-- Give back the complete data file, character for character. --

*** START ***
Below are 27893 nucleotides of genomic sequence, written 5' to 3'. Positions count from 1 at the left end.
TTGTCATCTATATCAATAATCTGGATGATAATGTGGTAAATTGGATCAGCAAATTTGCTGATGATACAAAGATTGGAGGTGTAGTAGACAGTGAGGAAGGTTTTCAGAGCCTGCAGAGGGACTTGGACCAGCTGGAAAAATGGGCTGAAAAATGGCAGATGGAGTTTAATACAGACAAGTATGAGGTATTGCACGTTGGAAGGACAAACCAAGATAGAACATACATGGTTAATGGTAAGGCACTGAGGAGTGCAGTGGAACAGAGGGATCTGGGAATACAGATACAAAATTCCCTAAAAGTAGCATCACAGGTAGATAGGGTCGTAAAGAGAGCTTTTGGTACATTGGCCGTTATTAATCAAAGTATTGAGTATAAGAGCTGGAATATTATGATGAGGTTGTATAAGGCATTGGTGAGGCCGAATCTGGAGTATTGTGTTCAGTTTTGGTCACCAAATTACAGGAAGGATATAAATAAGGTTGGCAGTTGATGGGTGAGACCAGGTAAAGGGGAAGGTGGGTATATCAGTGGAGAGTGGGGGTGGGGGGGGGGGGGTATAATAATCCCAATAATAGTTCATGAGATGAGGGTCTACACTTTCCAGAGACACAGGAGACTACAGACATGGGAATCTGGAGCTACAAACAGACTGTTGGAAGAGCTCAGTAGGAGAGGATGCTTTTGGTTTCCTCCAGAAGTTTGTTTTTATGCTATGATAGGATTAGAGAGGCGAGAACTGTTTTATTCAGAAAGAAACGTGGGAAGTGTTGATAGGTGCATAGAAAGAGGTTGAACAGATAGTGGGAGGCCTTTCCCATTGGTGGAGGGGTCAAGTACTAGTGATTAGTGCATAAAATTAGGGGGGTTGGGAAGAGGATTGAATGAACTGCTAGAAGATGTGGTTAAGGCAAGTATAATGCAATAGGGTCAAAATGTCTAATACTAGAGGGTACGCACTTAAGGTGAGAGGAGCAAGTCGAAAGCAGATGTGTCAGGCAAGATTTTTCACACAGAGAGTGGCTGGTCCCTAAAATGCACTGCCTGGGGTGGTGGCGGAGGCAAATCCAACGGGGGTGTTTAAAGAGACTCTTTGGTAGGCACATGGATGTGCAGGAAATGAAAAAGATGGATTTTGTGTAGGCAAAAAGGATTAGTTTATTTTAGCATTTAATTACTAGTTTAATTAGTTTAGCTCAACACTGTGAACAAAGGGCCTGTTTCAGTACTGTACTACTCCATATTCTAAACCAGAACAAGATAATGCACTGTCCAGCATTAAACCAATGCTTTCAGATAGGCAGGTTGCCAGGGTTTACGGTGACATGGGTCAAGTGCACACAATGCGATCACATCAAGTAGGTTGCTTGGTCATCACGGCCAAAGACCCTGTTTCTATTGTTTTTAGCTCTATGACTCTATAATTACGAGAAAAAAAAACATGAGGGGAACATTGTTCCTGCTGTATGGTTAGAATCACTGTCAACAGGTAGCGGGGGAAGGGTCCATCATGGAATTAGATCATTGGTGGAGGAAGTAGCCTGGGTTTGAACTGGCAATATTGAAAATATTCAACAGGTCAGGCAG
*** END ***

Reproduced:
Below are 27893 nucleotides of genomic sequence, written 5' to 3'. Positions count from 1 at the left end.
TTGTCATCTATATCAATAATCTGGATGATAATGTGGTAAATTGGATCAGCAAATTTGCTGATGATACAAAGATTGGAGGTGTAGTAGACAGTGAGGAAGGTTTTCAGAGCCTGCAGAGGGACTTGGACCAGCTGGAAAAATGGGCTGAAAAATGGCAGATGGAGTTTAATACAGACAAGTATGAGGTATTGCACGTTGGAAGGACAAACCAAGATAGAACATACATGGTTAATGGTAAGGCACTGAGGAGTGCAGTGGAACAGAGGGATCTGGGAATACAGATACAAAATTCCCTAAAAGTAGCATCACAGGTAGATAGGGTCGTAAAGAGAGCTTTTGGTACATTGGCCGTTATTAATCAAAGTATTGAGTATAAGAGCTGGAATATTATGATGAGGTTGTATAAGGCATTGGTGAGGCCGAATCTGGAGTATTGTGTTCAGTTTTGGTCACCAAATTACAGGAAGGATATAAATAAGGTTGGCAGTTGATGGGTGAGACCAGGTAAAGGGGAAGGTGGGTATATCAGTGGAGAGTGGGGGTGGGGGGGGGGGGGTATAATAATCCCAATAATAGTTCATGAGATGAGGGTCTACACTTTCCAGAGACACAGGAGACTACAGACATGGGAATCTGGAGCTACAAACAGACTGTTGGAAGAGCTCAGTAGGAGAGGATGCTTTTGGTTTCCTCCAGAAGTTTGTTTTTATGCTATGATAGGATTAGAGAGGCGAGAACTGTTTTATTCAGAAAGAAACGTGGGAAGTGTTGATAGGTGCATAGAAAGAGGTTGAACAGATAGTGGGAGGCCTTTCCCATTGGTGGAGGGGTCAAGTACTAGTGATTAGTGCATAAAATTAGGGGGGTTGGGAAGAGGATTGAATGAACTGCTAGAAGATGTGGTTAAGGCAAGTATAATGCAATAGGGTCAAAATGTCTAATACTAGAGGGTACGCACTTAAGGTGAGAGGAGCAAGTCGAAAGCAGATGTGTCAGGCAAGATTTTTCACACAGAGAGTGGCTGGTCCCTAAAATGCACTGCCTGGGGTGGTGGCGGAGGCAAATCCAACGGGGGTGTTTAAAGAGACTCTTTGGTAGGCACATGGATGTGCAGGAAATGAAAAAGATGGATTTTGTGTAGGCAAAAAGGATTAGTTTATTTTAGCATTTAATTACTAGTTTAATTAGTTTAGCTCAACACTGTGAACAAAGGGCCTGTTTCAGTACTGTACTACTCCATATTCTAAACCAGAACAAGATAATGCACTGTCCAGCATTAAACCAATGCTTTCAGATAGGCAGGTTGCCAGGGTTTACGGTGACATGGGTCAAGTGCACACAATGCGATCACATCAAGTAGGTTGCTTGGTCATCACGGCCAAAGACCCTGTTTCTATTGTTTTTAGCTCTATGACTCTATAATTACGAGAAAAAAAAACATGAGGGGAACATTGTTCCTGCTGTATGGTTAGAATCACTGTCAACAGGTAGCGGGGGAAGGGTCCATCATGGAATTAGATCATTGGTGGAGGAAGTAGCCTGGGTTTGAACTGGCAATATTGAAAATATTCAACAGGTCAGGCAG